Home Tags Tax
The Zionist Organization of America has lost its 501(c)3 tax exemption status, due to failure to file tax returns for the last three years.
Wealth transfer is a hot topic in financial planning. Thinking about how to pass funds from one generation to the next can be emotionally difficult. Perhaps the older generation doesn’t approve of the way the younger spends the money, or the younger generation isn’t involved in the family business. Furthermore, tax and legal issues can complicate matters.
U.S. taxpayers traveling to the United States with unpaid U.S. tax assessments can be detained at the border, questioned, and flagged for follow-up enforcement. If a taxpayer has an unpaid tax liability and is subject to a resulting Notice of Federal Tax Lien, the IRS may submit identifying taxpayer information to the Treasury Enforcement Communications System (TECS), a database maintained by the Department of Homeland Security (DHS).
Avraham and Moshe Tischler, 20-somethings brothers and ambitious political neophytes, recently met with The Jewish Press editorial board to discuss their current political plans and future prospects.
If you are already bored with the US presidential campaign rhetoric, do we have a debate for you!
This is too delicious for words. On Friday, Bruce Bartlett of the Fiscal Times published a column under this very headline. It should obviously be filed under the "Dewey Beats Truman" category.
There’s no such thing as a perfect investment.
A recent CNN Money article focused on how more students than ever are requesting need-based financial aid from the private schools they attend. “Private schools are getting flooded with financial aid applications, and a growing number of the parents seeking help are earning $150,000 or more a year,” the article stated. It also pointed out that “overall, the average cost of tuition at private schools across all grades is nearly $22,000 a year, up 4% from a year ago and 26% higher than it was in the 2006-07 academic year, according to the National Association of Independent Schools.”
We must not let our concept of the purpose and character of a tax be corrupted, precisely because taxing us is a power accorded Congress in the Constitution. The definition of “tax” is, in fact, the most important limit on what Congress can do with its power to tax. In the wake of the Obamacare ruling, defining “tax” is defending our liberty – or, from the opposite perspective, attacking it.
Understand this: it doesn’t matter if ObamaCare is repealed next year. Repeat as necessary until understood. The SCOTUS ruling is on the books. Congress can make you buy anything, as long as it fines you if you don’t. The concept of constitutional limits on the power of government has been effectively removed from our guiding idea of law and jurisprudence.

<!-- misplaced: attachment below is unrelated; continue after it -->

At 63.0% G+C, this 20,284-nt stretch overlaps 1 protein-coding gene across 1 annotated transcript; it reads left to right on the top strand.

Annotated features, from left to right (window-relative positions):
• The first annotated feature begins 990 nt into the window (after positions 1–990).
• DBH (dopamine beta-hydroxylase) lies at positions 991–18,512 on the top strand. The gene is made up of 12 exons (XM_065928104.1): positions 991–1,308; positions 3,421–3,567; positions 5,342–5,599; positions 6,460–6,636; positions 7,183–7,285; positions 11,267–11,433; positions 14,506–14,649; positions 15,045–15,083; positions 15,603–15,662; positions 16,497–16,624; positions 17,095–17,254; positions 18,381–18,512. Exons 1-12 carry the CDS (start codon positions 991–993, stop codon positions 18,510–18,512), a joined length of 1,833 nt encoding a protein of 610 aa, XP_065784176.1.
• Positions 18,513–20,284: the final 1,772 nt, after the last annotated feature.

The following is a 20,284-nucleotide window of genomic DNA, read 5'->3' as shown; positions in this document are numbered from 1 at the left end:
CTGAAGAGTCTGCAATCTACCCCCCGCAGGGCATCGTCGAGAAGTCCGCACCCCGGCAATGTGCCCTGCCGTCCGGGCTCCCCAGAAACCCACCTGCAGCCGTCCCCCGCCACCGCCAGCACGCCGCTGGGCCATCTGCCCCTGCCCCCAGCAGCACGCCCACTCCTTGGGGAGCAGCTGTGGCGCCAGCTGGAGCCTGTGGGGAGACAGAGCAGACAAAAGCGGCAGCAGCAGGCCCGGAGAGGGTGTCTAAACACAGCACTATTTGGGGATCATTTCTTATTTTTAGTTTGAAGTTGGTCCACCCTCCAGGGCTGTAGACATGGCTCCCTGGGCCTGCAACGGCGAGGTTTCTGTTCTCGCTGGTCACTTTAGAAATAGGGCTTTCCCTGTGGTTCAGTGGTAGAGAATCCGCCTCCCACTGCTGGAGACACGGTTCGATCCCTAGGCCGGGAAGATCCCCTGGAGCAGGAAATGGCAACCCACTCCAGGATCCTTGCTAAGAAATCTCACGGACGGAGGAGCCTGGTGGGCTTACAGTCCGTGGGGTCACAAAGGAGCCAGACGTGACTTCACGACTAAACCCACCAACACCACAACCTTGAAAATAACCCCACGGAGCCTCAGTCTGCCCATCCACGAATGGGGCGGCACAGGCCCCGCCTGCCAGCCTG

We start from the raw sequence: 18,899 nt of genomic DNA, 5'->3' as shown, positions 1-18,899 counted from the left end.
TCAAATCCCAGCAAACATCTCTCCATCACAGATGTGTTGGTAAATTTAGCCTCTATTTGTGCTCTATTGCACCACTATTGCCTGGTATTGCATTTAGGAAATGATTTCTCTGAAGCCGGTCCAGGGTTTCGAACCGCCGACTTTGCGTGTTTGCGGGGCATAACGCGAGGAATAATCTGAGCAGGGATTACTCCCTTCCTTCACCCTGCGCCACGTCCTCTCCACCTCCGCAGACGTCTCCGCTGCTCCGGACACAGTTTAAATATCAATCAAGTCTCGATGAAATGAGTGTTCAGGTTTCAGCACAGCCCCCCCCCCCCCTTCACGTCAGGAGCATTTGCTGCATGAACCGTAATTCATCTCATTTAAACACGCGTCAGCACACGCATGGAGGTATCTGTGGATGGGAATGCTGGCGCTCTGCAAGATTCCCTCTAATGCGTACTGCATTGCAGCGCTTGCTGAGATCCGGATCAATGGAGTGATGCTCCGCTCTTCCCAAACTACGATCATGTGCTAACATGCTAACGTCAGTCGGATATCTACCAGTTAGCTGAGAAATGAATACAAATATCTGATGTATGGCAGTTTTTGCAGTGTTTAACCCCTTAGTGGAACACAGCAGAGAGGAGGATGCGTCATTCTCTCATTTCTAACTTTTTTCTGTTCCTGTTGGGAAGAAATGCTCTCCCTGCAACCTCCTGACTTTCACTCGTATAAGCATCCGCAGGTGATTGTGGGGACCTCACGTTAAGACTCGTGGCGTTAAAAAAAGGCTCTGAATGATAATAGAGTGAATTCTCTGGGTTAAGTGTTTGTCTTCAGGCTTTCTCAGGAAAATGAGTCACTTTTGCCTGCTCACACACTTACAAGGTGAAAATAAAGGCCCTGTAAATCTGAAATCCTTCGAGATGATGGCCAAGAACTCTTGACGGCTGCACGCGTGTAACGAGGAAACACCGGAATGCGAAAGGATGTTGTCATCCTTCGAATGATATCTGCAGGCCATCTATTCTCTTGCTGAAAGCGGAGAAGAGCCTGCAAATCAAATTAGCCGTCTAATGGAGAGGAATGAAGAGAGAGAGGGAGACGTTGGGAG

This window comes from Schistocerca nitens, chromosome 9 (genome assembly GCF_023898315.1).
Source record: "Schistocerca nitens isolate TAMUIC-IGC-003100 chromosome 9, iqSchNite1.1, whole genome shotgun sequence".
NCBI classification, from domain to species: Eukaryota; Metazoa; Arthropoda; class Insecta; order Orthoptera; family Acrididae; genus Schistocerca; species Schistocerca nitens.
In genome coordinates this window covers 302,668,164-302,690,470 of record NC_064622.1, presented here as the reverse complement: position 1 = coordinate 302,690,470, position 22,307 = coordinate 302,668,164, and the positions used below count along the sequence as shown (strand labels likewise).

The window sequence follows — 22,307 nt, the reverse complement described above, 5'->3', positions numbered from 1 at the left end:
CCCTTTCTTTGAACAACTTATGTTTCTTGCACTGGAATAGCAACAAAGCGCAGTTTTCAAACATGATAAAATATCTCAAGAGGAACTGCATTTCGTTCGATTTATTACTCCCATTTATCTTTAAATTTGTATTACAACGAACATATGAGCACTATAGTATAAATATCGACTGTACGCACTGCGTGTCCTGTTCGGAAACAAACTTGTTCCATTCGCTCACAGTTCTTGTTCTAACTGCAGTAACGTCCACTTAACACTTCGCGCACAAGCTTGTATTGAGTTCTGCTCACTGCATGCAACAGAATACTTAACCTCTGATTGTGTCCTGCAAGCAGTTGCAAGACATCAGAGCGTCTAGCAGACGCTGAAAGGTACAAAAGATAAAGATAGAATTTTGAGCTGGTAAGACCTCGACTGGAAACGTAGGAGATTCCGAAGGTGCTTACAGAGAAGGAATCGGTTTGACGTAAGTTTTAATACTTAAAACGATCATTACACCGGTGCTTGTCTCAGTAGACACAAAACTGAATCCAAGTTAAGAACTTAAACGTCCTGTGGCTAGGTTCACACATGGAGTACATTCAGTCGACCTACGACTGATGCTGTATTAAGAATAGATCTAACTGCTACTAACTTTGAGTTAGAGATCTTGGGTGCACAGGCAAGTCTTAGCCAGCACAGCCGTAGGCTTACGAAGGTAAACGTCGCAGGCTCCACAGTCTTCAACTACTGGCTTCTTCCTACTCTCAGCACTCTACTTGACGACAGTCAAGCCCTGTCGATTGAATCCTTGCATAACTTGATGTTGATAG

This is what a tax now looks like? This is an open invitation to “tax” via whatever mandate sounds good to you. What sort of unequal-before-the-law mandate would not fit this definition of a tax? Congress can do anything it wants, by the logic of this decision, with the judicial precedent set that levying mandates equals using the power to tax.
For many people, especially younger ones, ideas about which government rules and “services” we can happily do without will be new and startling. But it is possible to slip the surly bonds of the Regulated Man construct and envision a better future. Wisconsin has taken an important step toward that future. Walker’s Wisconsin is what “Forward” looks like.
Top Palestinian negotiator Saeb Erekat says Arab nations will pay the Palestinian Authority $100 million a month if Israel stops monthly tax payments to the group in Judea, Samaria, and Gaza.
Austerity policies, which consist mainly of extra taxes, not only keep the European governments from finding long-term solutions to their overspending, while worsening the economic situation; they also make these government increasingly unpopular. Almost 40 years after Arthur Laffer drew his famous curve on a napkin, one wonders why European politicians keep closing their eyes to an evident truth instead of putting in place incentives for growth.
It was when Congressman Steve Rothman defended the rights of Former Libyan dictator Muammar Kaddafi’s personal envoy to live peacefully and tax-free next to me that I first thought of running against him. What was Rothman's purpose in defending the right of an envoy of a terror-sponsoring government to live in our midst?
In 1648 and 1649 Bogdan Chmelnitzky and his hordes of Cossack warriors perpetrated an annihilation campaign against the Jews of Poland and the Ukraine. Almost 100,000 Jews and 300 communities perished at the hands of these murderous mobs. All of the Jews, including infants, were targeted for murder; the general populaces nearly always joined in the attacks, and the torture and degradation of Jews was an integral aspect of the murderer’s procedures.
Like clockwork, the question of school vouchers makes a prominent appearance whenever the media focus on a statewide election in New York, particularly one in a heavily Orthodox district. The latest chime was sounded during the battle between Lew Fidler and David Storobin to fill an open state senate seat; both promised constituents that they would make the fight for vouchers and tax education credits their priority.
According to the State, Rabbi Meshulam Rothschild, 26, was moving about 3,600 cartons a week of illegal cigarettes with no tax stamps out of his warehouse on Spencer Street in Williamsburg. At $50 a carton in taxes, that's a very nice income, although not so steady, it turns out…